Wrong Place, Wrong Time: US’s New Sanctions Against DPRK Escalate Threat of War

Sunday, February 25, 2018
By Paul Martin


The Trump administration’s new sanctions package against North Korea, described by the president as the “heaviest sanctions ever imposed” on a country, come at the worst possible moment, and increase the threat of war in the Korean peninsula, according to Russian international relations experts.

The new restrictions introduced by the US Treasury target several dozen vessels, trade entities and shipping companies from China, Singapore, Taiwan, and elsewhere, and have been met with condemnation by Pyongyang, which declared that any US effort to institute a maritime blockade would constitute an act of war.

Following the announcement, Donald Trump again not-so-subtly warned of the possibility of direct military action. “If the sanctions don’t work, we’ll have to go to phase two. Phase two may be a very rough thing, may be very, very unfortunate for the world. But hopefully the sanctions will work,” he said.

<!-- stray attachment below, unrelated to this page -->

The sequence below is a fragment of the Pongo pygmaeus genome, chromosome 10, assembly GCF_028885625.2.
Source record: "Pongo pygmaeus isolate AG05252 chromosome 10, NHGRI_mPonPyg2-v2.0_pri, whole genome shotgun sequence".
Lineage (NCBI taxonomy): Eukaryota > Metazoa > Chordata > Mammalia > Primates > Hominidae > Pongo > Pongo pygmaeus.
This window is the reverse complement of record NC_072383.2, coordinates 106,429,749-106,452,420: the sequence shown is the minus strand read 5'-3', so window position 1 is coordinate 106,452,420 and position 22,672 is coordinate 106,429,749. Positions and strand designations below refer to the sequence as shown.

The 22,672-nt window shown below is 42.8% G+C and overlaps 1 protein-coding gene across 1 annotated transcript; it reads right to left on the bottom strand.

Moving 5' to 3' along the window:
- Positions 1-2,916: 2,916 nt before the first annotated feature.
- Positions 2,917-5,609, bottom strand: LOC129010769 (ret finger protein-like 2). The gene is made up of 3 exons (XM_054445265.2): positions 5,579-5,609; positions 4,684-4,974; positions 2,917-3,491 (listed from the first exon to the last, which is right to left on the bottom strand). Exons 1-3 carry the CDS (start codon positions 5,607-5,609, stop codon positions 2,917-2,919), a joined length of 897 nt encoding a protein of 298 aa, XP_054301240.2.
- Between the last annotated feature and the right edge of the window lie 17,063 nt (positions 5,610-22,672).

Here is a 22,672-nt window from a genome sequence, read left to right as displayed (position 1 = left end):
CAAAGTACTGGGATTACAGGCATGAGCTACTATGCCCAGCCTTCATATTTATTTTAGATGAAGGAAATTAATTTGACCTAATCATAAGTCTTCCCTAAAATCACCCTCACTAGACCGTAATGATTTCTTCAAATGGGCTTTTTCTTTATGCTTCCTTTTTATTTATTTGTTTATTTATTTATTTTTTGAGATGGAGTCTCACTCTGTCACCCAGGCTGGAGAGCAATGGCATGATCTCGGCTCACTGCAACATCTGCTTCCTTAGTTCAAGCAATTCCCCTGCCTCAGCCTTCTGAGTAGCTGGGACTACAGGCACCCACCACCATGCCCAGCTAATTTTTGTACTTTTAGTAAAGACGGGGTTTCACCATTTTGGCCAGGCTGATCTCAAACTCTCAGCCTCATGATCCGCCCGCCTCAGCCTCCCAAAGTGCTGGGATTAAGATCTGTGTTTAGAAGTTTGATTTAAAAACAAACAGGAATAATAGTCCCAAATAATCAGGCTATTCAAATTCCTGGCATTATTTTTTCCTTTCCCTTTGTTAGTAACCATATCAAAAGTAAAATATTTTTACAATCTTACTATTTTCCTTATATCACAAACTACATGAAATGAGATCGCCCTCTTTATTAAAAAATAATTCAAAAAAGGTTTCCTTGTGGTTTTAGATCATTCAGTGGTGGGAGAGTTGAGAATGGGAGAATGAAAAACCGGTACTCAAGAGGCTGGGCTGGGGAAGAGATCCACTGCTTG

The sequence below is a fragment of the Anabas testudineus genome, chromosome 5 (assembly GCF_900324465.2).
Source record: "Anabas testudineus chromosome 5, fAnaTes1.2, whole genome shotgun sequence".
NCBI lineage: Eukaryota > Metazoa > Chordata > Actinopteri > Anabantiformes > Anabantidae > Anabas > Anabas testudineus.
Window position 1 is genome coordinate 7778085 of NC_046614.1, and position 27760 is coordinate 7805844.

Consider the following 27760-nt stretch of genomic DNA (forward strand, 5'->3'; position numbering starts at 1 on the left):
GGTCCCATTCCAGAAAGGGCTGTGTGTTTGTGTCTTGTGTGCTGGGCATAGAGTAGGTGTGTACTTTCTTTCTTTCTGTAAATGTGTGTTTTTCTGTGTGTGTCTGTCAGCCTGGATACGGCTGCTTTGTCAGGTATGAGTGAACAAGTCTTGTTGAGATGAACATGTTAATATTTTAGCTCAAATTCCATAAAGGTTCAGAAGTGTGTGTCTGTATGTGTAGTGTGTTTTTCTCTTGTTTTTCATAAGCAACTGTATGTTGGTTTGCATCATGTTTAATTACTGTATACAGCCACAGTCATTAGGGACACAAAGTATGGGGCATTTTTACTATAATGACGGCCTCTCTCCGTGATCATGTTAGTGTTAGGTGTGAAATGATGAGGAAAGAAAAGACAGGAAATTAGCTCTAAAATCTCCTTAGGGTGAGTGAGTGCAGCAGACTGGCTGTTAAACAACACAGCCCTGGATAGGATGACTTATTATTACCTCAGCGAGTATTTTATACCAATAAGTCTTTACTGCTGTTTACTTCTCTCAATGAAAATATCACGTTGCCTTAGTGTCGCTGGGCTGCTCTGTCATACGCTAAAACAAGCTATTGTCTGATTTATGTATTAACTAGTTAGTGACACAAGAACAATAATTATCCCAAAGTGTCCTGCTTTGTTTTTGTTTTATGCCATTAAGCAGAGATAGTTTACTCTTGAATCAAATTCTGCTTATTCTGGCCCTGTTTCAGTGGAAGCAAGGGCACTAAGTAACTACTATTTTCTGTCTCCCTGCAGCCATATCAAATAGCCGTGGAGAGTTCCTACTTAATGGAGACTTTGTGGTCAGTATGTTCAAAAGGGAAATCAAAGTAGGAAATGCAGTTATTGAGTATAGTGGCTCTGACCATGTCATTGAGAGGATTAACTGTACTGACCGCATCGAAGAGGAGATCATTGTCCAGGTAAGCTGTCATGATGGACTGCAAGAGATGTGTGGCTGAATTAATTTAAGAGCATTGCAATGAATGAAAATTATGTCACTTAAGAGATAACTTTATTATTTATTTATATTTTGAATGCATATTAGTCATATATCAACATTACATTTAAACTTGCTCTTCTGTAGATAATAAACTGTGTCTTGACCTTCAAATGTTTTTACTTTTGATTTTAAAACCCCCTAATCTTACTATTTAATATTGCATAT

Russian Senate International Affairs Committee Chairman Konstantin Kosachev slammed Washington’s decision, saying the new sanctions were untimely, to say the least.

In a post on his Facebook page, the senator wrote that it is a “stupendous peculiarity of the Americans to crash down with penalties not when a situation worsens, but when there are signs of normalization.”

The politician recalled that the announcement on the new restrictions comes immediately after the DPRK’s Olympic delegation, led by North Korean leader Kim Jong-un’s sister, arrived in the south to invite South Korean President Moon Jae-in to Pyongyang for an Inter-Korean summit.

“And what effect is Trump hoping to achieve? For North Korea to curtail its negotiating activities?” Kosachev asked. “Pyongyang is ready for this at any moment. In this case, one gets the impression that that maybe the US is interested in escalating the confrontation, rather than resolving Korea’s problems through dialogue.”

Ultimately, the senator stressed that the Korean case is another example of the US Treasury being used as a punitive institution, taking advantage of Washington’s dominant position in the world economy to serve its own, narrow interests. “This, however, gives the other participants in global economic processes all the more reason to consider mechanisms to protect against the US’s arbitrary behavior and outright blackmail,” Kosachev concluded.

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